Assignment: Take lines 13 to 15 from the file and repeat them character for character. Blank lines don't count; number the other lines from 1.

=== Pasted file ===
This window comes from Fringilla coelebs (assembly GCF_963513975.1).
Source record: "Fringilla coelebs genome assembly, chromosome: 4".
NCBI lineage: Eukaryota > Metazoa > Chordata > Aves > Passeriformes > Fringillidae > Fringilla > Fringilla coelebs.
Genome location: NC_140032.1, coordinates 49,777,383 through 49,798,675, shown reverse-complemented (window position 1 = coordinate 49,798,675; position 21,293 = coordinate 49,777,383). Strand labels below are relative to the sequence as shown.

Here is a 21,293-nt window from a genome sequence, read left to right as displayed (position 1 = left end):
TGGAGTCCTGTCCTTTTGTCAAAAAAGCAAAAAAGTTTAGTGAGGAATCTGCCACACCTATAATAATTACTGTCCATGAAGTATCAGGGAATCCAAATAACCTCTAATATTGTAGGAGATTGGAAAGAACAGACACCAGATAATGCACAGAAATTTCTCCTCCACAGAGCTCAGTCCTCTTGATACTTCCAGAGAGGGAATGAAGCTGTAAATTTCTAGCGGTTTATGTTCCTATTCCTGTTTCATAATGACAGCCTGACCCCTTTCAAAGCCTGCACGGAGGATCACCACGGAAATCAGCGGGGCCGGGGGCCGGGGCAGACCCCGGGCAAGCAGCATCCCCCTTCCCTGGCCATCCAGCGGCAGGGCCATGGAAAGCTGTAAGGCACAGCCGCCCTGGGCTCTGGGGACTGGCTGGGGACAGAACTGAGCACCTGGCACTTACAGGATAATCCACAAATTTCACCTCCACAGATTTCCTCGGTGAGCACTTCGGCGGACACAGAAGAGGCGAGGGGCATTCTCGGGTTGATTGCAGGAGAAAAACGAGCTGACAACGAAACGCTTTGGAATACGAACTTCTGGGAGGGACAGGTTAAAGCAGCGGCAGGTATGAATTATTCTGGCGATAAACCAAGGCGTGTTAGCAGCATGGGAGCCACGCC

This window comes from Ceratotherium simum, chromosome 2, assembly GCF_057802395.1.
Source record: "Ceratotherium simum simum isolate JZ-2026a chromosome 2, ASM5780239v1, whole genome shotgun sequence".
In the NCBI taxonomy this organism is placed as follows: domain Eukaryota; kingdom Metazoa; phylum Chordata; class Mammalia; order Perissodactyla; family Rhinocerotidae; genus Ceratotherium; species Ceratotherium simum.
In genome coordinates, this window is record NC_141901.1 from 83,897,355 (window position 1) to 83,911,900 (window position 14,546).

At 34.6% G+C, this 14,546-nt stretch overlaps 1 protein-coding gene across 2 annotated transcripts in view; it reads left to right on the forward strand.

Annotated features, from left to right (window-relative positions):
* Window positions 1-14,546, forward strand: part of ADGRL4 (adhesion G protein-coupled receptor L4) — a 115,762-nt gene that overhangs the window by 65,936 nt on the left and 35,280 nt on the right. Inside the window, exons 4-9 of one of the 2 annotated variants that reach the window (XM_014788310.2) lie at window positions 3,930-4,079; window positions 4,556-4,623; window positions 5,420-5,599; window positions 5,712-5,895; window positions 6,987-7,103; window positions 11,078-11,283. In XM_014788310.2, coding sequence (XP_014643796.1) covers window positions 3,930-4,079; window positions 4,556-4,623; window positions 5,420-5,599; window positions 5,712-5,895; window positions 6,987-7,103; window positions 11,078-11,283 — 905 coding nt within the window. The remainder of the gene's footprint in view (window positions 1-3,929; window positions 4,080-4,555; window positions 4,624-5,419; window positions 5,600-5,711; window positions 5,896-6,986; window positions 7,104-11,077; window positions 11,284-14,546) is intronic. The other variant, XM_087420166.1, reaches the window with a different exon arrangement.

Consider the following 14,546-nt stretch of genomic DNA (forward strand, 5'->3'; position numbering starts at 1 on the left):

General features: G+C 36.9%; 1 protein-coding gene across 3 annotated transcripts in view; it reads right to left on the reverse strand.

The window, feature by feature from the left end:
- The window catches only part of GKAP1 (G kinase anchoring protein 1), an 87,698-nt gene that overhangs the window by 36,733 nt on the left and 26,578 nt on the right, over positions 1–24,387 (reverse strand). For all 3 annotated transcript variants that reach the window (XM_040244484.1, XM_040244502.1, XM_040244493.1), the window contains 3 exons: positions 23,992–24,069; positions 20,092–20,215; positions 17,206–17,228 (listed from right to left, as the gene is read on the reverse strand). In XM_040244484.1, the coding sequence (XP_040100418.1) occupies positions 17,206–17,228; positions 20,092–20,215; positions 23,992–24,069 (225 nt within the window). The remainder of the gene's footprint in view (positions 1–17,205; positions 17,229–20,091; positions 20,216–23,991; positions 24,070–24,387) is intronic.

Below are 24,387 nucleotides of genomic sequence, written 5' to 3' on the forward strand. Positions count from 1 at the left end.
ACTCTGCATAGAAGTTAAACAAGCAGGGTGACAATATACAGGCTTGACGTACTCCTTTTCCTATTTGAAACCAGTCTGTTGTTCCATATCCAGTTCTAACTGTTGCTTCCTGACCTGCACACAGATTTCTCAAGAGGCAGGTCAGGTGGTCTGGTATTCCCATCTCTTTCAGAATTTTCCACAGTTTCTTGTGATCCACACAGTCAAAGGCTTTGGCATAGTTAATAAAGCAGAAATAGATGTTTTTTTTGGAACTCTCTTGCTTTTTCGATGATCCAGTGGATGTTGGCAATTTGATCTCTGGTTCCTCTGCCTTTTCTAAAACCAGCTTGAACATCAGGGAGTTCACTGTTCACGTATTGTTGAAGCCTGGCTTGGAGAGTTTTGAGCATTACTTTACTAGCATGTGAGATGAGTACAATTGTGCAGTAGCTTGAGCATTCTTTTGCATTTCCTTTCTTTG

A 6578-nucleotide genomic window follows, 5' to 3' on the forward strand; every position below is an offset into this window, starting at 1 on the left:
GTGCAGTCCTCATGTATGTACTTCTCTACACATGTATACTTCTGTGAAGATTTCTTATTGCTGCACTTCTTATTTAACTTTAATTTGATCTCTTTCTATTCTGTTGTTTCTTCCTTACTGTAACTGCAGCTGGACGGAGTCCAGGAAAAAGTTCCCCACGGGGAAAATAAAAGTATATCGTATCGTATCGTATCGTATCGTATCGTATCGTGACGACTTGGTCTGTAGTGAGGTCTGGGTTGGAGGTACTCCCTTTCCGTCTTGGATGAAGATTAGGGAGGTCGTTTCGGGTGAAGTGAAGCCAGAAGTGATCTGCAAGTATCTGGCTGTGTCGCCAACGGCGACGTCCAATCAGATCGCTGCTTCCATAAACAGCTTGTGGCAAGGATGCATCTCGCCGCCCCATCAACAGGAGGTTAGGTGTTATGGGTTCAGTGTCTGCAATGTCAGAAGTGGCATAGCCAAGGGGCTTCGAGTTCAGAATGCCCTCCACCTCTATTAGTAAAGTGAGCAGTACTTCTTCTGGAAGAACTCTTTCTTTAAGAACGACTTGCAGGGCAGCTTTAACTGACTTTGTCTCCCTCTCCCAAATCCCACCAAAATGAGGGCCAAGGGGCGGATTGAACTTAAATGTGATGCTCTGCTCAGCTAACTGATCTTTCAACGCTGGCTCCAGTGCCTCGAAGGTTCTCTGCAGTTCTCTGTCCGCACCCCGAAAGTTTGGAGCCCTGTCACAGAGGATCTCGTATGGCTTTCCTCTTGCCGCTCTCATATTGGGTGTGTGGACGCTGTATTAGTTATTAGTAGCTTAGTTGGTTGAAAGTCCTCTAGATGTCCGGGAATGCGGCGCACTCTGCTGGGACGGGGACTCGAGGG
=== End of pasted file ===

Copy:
* Window positions 1-14,546, forward strand: part of ADGRL4 (adhesion G protein-coupled receptor L4) — a 115,762-nt gene that overhangs the window by 65,936 nt on the left and 35,280 nt on the right. Inside the window, exons 4-9 of one of the 2 annotated variants that reach the window (XM_014788310.2) lie at window positions 3,930-4,079; window positions 4,556-4,623; window positions 5,420-5,599; window positions 5,712-5,895; window positions 6,987-7,103; window positions 11,078-11,283. In XM_014788310.2, coding sequence (XP_014643796.1) covers window positions 3,930-4,079; window positions 4,556-4,623; window positions 5,420-5,599; window positions 5,712-5,895; window positions 6,987-7,103; window positions 11,078-11,283 — 905 coding nt within the window. The remainder of the gene's footprint in view (window positions 1-3,929; window positions 4,080-4,555; window positions 4,624-5,419; window positions 5,600-5,711; window positions 5,896-6,986; window positions 7,104-11,077; window positions 11,284-14,546) is intronic. The other variant, XM_087420166.1, reaches the window with a different exon arrangement.

Consider the following 14,546-nt stretch of genomic DNA (forward strand, 5'->3'; position numbering starts at 1 on the left):

General features: G+C 36.9%; 1 protein-coding gene across 3 annotated transcripts in view; it reads right to left on the reverse strand.